PM Benjamin Netanyahu leads a weekly cabinet meeting on Chanukah. (Mark Israel Sellem/POOL/Flash90)
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There’s a major difference between the laws of Chanuka and all other Jewish legal requirements throughout the year? In a nutshell, on Chanuka doing our best is what counts the most.

In Judaism, there are often many laws and details on how to perform mitzvot (Torah commandments). For example, the tefillin (phylacteries) must be black and square, there is a minimum amount of matzah that must be eaten at the Passover Seder, and the strings of the tallit (prayer shawl) must be tied to exact specifications. More often than not, if any of these details are overlooked, the mitzva (commandment) is unfulfilled – regardless of one’s good intentions.

The mitzva of lighting Chanuka candles is no different. They must be lit at a certain time, at a certain place in the home, and they must burn for a minimum amount of time.

Here’s something interesting in the laws of Chanuka. Let’s say someone lit the Chanuka candles at the correct time and the candles (or oil) were expected to burn for the required amount of time, but immediately after lighting, the wind (or ‘active’ child!) blew them out. However, the mitzva is nevertheless fulfilled! There is no obligation to relight the candles. So it seems that the laws of Chanuka are different that all other mitzvot: As long as one had the proper intentions and did everything he or she was supposed to do, the mitzva is fulfilled, notwithstanding unforeseen circumstance.! Pretty cool!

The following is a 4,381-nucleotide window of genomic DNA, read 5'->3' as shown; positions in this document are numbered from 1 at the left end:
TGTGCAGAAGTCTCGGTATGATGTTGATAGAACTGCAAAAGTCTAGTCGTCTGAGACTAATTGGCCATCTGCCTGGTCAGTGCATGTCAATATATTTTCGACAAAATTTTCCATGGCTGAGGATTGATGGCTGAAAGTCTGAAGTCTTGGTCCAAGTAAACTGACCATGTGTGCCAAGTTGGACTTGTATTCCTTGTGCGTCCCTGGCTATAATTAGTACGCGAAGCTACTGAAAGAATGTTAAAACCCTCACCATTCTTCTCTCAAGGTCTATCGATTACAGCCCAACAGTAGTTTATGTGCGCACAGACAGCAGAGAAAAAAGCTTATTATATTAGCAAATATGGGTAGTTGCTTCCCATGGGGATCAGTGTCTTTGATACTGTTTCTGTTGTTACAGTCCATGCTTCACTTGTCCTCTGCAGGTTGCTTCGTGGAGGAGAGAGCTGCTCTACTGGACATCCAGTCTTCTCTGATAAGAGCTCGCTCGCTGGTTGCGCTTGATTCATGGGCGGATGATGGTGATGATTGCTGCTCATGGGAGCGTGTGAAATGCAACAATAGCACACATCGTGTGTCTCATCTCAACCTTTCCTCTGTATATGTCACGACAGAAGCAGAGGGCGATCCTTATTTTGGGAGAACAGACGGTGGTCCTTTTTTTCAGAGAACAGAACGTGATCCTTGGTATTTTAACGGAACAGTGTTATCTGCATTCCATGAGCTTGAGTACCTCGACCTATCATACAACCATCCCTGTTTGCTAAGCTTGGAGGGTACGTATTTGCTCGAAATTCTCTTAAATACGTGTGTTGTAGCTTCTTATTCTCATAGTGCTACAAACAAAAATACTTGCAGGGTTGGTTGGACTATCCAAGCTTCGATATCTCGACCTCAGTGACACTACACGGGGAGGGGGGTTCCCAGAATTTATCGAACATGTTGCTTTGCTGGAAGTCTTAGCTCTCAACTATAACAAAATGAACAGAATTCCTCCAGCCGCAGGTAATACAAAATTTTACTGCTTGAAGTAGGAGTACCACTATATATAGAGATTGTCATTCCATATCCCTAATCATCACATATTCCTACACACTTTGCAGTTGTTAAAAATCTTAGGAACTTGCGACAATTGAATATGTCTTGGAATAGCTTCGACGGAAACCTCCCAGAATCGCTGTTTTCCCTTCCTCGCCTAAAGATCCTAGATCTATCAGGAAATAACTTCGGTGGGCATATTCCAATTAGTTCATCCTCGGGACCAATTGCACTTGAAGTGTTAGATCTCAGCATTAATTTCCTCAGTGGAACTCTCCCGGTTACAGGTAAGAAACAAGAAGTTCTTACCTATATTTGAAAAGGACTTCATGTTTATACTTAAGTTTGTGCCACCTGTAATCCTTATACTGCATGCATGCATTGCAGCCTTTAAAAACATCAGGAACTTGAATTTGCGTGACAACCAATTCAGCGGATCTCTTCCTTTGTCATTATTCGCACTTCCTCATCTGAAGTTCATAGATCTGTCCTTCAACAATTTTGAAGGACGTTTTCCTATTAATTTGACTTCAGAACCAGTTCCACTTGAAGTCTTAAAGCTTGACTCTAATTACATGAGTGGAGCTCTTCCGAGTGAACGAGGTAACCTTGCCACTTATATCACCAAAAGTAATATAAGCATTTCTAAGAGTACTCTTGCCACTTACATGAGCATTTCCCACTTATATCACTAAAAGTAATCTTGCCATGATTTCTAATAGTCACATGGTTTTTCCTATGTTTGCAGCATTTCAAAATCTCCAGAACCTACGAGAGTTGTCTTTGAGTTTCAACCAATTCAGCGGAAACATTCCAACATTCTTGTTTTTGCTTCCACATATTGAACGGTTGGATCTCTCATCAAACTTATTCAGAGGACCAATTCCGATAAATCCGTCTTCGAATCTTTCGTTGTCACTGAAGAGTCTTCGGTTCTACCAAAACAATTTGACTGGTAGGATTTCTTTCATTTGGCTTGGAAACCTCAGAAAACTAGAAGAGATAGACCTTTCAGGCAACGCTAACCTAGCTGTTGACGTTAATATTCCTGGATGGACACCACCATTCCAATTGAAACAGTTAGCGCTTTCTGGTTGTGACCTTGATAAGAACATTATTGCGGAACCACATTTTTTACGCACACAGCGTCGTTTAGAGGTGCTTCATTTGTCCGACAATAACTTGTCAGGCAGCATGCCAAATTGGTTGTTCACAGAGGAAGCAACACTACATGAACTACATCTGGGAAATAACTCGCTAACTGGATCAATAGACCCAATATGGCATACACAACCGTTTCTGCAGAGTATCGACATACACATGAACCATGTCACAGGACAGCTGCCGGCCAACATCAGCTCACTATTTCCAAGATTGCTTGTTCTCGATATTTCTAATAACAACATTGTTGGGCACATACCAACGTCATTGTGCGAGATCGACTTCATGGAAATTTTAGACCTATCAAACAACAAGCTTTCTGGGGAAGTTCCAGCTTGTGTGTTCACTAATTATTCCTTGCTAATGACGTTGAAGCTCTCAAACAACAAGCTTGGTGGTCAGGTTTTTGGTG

The Holiday of ‘Divine Providence’

So why is Chanuka different?

It is explained that Chanuka is different because it is the holiday of “Divine providence.” When the Maccabees retook the Holy Temple from the Greeks, they searched and searched for some pure oil with which to light the Menorah. They did indeed find some, but it was only enough to last for one day. Yet a miracle occurred and it lasted for eight. The finding of the jug of oil was unexpected, and that it would last for so long was completely surprising. The Maccabees simply did their best, God did the rest.

Chanuka reminds us that our job is to do the best we can and the rest is up to God. This is why there is an exception to the laws of “mitzva fulfillment” on Chanuka. If the candles go out, it is essentially due to an “act of God.” Like everything in life, we have to prepare, and we have to put everything in place. God decides the results. And if He decides that a certain gust of wind must pick up to a certain speed at a certain moment at a certain corner of your home, well, that’s God, for whatever reason, putting out your candles.

…..Just be even extra careful on the next night of Chanuka!

By: Rabbi Ari Enkin, Rabbinic Director, United with Israel

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